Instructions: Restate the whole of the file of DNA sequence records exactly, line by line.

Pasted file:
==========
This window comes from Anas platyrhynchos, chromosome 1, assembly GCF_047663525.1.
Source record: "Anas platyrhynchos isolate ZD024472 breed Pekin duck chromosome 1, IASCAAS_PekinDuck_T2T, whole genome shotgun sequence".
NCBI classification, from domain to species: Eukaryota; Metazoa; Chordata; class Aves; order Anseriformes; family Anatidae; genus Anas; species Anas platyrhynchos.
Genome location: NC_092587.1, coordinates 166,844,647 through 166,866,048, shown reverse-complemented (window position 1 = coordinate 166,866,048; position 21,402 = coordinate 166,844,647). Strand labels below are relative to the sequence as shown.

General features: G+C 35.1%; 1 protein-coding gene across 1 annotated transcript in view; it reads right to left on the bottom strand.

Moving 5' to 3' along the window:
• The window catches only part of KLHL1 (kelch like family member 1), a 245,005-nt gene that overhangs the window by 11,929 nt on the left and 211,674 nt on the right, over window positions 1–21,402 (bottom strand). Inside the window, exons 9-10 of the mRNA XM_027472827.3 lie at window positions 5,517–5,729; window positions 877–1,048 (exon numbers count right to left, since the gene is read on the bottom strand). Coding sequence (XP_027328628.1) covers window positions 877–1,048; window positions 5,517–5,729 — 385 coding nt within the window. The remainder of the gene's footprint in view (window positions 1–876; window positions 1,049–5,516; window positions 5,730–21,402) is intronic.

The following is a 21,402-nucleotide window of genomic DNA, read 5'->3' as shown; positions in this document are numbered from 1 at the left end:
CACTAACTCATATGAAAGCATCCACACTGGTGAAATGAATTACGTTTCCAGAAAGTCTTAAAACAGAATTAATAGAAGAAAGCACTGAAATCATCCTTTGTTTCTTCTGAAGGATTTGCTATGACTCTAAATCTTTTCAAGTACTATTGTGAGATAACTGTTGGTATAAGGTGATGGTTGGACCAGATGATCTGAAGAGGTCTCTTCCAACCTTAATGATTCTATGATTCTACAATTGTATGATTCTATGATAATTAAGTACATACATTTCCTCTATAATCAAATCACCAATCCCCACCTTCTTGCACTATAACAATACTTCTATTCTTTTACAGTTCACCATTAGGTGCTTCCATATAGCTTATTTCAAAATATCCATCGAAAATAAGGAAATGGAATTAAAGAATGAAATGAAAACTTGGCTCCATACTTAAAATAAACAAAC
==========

This window comes from Anas platyrhynchos, chromosome 1, assembly GCF_047663525.1.
Source record: "Anas platyrhynchos isolate ZD024472 breed Pekin duck chromosome 1, IASCAAS_PekinDuck_T2T, whole genome shotgun sequence".
NCBI classification, from domain to species: Eukaryota; Metazoa; Chordata; class Aves; order Anseriformes; family Anatidae; genus Anas; species Anas platyrhynchos.
Genome location: NC_092587.1, coordinates 166,844,647 through 166,866,048, shown reverse-complemented (window position 1 = coordinate 166,866,048; position 21,402 = coordinate 166,844,647). Strand labels below are relative to the sequence as shown.

General features: G+C 35.1%; 1 protein-coding gene across 1 annotated transcript in view; it reads right to left on the bottom strand.

Moving 5' to 3' along the window:
• The window catches only part of KLHL1 (kelch like family member 1), a 245,005-nt gene that overhangs the window by 11,929 nt on the left and 211,674 nt on the right, over window positions 1–21,402 (bottom strand). Inside the window, exons 9-10 of the mRNA XM_027472827.3 lie at window positions 5,517–5,729; window positions 877–1,048 (exon numbers count right to left, since the gene is read on the bottom strand). Coding sequence (XP_027328628.1) covers window positions 877–1,048; window positions 5,517–5,729 — 385 coding nt within the window. The remainder of the gene's footprint in view (window positions 1–876; window positions 1,049–5,516; window positions 5,730–21,402) is intronic.

The following is a 21,402-nucleotide window of genomic DNA, read 5'->3' as shown; positions in this document are numbered from 1 at the left end:
CACTAACTCATATGAAAGCATCCACACTGGTGAAATGAATTACGTTTCCAGAAAGTCTTAAAACAGAATTAATAGAAGAAAGCACTGAAATCATCCTTTGTTTCTTCTGAAGGATTTGCTATGACTCTAAATCTTTTCAAGTACTATTGTGAGATAACTGTTGGTATAAGGTGATGGTTGGACCAGATGATCTGAAGAGGTCTCTTCCAACCTTAATGATTCTATGATTCTACAATTGTATGATTCTATGATAATTAAGTACATACATTTCCTCTATAATCAAATCACCAATCCCCACCTTCTTGCACTATAACAATACTTCTATTCTTTTACAGTTCACCATTAGGTGCTTCCATATAGCTTATTTCAAAATATCCATCGAAAATAAGGAAATGGAATTAAAGAATGAAATGAAAACTTGGCTCCATACTTAAAATAAACAAAC